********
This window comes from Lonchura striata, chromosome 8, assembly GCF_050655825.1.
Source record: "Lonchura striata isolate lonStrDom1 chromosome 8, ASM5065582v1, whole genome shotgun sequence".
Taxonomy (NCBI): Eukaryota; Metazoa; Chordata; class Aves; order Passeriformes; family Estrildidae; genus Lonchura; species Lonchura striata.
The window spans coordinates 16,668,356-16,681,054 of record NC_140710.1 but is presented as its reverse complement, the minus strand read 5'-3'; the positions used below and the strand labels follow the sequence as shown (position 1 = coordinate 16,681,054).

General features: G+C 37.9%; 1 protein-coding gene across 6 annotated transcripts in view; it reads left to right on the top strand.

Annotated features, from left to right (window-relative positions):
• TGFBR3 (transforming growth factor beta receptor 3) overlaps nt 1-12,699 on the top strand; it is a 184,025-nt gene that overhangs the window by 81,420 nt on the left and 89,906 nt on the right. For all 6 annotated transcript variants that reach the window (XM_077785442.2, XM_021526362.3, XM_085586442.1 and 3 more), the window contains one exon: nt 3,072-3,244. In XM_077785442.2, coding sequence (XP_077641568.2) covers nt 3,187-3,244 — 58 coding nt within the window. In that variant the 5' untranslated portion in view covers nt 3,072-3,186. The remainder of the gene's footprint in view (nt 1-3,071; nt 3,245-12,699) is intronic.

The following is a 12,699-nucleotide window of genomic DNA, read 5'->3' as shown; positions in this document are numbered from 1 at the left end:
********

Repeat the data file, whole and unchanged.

This window comes from Lonchura striata, chromosome 8, assembly GCF_050655825.1.
Source record: "Lonchura striata isolate lonStrDom1 chromosome 8, ASM5065582v1, whole genome shotgun sequence".
Taxonomy (NCBI): Eukaryota; Metazoa; Chordata; class Aves; order Passeriformes; family Estrildidae; genus Lonchura; species Lonchura striata.
The window spans coordinates 16,668,356-16,681,054 of record NC_140710.1 but is presented as its reverse complement, the minus strand read 5'-3'; the positions used below and the strand labels follow the sequence as shown (position 1 = coordinate 16,681,054).

General features: G+C 37.9%; 1 protein-coding gene across 6 annotated transcripts in view; it reads left to right on the top strand.

Annotated features, from left to right (window-relative positions):
• TGFBR3 (transforming growth factor beta receptor 3) overlaps nt 1-12,699 on the top strand; it is a 184,025-nt gene that overhangs the window by 81,420 nt on the left and 89,906 nt on the right. For all 6 annotated transcript variants that reach the window (XM_077785442.2, XM_021526362.3, XM_085586442.1 and 3 more), the window contains one exon: nt 3,072-3,244. In XM_077785442.2, coding sequence (XP_077641568.2) covers nt 3,187-3,244 — 58 coding nt within the window. In that variant the 5' untranslated portion in view covers nt 3,072-3,186. The remainder of the gene's footprint in view (nt 1-3,071; nt 3,245-12,699) is intronic.

The following is a 12,699-nucleotide window of genomic DNA, read 5'->3' as shown; positions in this document are numbered from 1 at the left end: